At 20 weeks’ development, an unborn child has the same neural capacity to experience pain as anyone else does. Surgeons who perform life-saving surgery on unborn children routinely use fetal anesthesia to prevent pain and its consequent thrashing reaction. Except for dire circumstance threatening the mother's life, any pregnancy situation at this stage can be managed to a positive, life-affirming outcome for mother and child.

HB 5711 also includes a section that takes up the issue that I introduced in HB 4688 regarding webcam abortions. A physician shall not diagnose and prescribe an abortion for a patient who is or presumed to be pregnant without first personally performing a physical examination of the patient. In other words, this means that a physician cannot utilize an internet web camera to diagnose and prescribe the abortion. Women in other states have died because they did not get proper oversight. This is just another common-sense piece of legislation that has received bipartisan support.

HB 5711 will now go to the Senate Judiciary Committee for its consideration.

Supreme Court Decision

On June 28, the U.S. Supreme Court released its decision on the constitutionality of the Federal Patient Protection and Affordable Care Act by upholding the legislation with five justices voting in favor and four opposed.

The justices found the legislation to be constitutional based on Congress’ broad powers of taxation. This was a major blow for those, who like me, support limited government. The belief amongst opponents of the law was that the individual mandate violated the Commerce Clause of the Constitution. The decision referred to the “penalty” portion of the law as a tax. As a result, the law was upheld on taxing powers.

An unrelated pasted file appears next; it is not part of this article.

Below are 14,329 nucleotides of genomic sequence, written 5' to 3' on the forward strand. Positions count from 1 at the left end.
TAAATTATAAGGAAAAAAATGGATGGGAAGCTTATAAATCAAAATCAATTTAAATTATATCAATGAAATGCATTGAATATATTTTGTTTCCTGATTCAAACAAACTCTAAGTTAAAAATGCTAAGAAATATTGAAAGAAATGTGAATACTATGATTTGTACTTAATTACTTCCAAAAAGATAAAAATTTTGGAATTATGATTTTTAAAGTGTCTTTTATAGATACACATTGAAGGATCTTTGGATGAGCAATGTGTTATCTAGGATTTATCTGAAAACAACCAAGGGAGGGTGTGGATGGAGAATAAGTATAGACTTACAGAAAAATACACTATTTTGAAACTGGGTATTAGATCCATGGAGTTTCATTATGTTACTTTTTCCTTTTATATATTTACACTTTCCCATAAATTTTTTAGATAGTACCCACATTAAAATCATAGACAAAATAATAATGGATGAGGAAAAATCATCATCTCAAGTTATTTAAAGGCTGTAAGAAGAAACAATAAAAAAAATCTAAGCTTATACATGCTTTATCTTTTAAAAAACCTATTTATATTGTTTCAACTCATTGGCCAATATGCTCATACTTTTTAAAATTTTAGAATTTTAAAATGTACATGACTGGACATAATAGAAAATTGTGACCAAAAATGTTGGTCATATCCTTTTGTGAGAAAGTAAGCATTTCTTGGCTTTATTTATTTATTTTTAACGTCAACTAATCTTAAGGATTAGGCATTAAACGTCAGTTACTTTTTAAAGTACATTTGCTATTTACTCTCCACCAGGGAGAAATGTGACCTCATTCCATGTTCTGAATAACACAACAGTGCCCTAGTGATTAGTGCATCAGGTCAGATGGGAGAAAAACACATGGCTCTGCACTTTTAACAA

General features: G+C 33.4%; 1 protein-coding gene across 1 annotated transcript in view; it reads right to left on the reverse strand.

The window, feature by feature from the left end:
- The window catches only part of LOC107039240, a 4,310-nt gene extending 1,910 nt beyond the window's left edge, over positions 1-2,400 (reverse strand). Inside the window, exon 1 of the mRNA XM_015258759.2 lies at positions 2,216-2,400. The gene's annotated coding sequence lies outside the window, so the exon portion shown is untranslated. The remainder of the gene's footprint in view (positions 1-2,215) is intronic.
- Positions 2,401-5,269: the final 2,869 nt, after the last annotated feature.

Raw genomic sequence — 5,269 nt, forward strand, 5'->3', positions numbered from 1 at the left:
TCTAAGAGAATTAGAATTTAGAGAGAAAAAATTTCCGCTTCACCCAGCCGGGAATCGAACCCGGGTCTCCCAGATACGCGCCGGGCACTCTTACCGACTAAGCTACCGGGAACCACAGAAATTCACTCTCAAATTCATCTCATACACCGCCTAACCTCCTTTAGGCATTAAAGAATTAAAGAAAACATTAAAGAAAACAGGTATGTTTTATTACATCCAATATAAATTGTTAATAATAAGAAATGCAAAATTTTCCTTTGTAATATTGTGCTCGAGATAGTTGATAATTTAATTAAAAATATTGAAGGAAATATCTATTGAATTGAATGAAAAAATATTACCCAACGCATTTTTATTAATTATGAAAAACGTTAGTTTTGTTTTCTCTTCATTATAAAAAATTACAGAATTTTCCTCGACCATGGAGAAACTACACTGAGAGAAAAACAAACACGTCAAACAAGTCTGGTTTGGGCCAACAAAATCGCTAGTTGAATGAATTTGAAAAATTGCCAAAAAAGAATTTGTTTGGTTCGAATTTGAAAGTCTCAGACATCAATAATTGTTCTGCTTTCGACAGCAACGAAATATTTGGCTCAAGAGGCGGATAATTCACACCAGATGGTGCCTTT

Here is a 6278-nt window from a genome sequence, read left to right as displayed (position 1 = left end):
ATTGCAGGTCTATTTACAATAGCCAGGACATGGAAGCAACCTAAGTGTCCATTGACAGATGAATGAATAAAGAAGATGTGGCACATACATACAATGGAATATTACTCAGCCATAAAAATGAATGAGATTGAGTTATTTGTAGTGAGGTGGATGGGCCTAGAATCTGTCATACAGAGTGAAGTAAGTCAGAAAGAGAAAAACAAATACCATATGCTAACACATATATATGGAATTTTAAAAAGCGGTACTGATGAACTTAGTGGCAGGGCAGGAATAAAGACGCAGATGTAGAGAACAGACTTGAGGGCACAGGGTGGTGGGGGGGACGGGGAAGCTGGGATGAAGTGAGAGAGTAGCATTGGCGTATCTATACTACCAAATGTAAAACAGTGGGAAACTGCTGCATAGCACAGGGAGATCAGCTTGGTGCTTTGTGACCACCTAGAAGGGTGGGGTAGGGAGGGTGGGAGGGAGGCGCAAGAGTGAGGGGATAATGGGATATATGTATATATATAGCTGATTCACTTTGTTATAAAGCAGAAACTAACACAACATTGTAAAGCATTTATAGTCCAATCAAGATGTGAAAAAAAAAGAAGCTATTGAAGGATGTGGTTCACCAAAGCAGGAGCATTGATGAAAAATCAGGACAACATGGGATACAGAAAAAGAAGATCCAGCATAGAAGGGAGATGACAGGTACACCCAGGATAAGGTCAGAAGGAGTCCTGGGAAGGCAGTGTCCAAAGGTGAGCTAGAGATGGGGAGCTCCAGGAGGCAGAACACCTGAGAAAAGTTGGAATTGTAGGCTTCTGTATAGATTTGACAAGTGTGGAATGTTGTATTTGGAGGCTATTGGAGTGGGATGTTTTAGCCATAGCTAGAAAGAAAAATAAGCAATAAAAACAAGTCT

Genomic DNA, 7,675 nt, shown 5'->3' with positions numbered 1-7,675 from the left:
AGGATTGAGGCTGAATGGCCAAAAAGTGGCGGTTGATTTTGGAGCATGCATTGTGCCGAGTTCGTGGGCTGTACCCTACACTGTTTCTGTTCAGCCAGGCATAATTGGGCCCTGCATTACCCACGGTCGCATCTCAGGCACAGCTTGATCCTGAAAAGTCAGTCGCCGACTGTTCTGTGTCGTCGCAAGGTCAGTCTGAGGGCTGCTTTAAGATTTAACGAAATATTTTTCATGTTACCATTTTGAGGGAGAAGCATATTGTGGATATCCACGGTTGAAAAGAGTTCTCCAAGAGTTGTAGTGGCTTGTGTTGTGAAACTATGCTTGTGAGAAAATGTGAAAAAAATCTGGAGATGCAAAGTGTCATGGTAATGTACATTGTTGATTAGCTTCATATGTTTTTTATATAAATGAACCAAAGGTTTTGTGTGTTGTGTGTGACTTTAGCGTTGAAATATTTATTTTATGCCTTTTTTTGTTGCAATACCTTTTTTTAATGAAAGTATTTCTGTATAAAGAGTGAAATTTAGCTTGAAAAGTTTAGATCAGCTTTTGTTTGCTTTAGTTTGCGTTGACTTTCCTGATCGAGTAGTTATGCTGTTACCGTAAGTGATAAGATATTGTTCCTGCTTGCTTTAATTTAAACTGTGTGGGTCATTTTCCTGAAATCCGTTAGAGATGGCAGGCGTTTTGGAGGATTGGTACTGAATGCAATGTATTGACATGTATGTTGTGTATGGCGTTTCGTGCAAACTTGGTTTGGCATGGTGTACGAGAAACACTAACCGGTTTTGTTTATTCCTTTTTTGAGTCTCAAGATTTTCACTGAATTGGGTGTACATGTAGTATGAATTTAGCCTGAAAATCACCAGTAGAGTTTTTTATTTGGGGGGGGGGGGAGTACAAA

As part of the new federal law, the Michigan Legislature will now have to look at its options on moving forward. The federal law is telling the states to pass its own statewide health care exchange by Jan. 1, 2014, and to demonstrate to them that progress has been made to that end by Jan. 1, 2013. Failure to do so will result in the federal government implementing a statewide exchange for Michigan.  

Forlini Government Accountability Bill Now Law

On June 28, Governor Snyder signed into law my House Bill 5158 (now known as Public Act 230 of 2012), which allows the Department of Technology, Management and Budget and the Office of the Auditor General to audit vendors to ensure compliance with state contracts.

I was truly shocked when I discovered that an audit of Michigan Works! agencies was incomplete and the organization was not required to account for every penny of tax money it spent. This closes the loophole that allowed agencies to ignore audit requests from the state.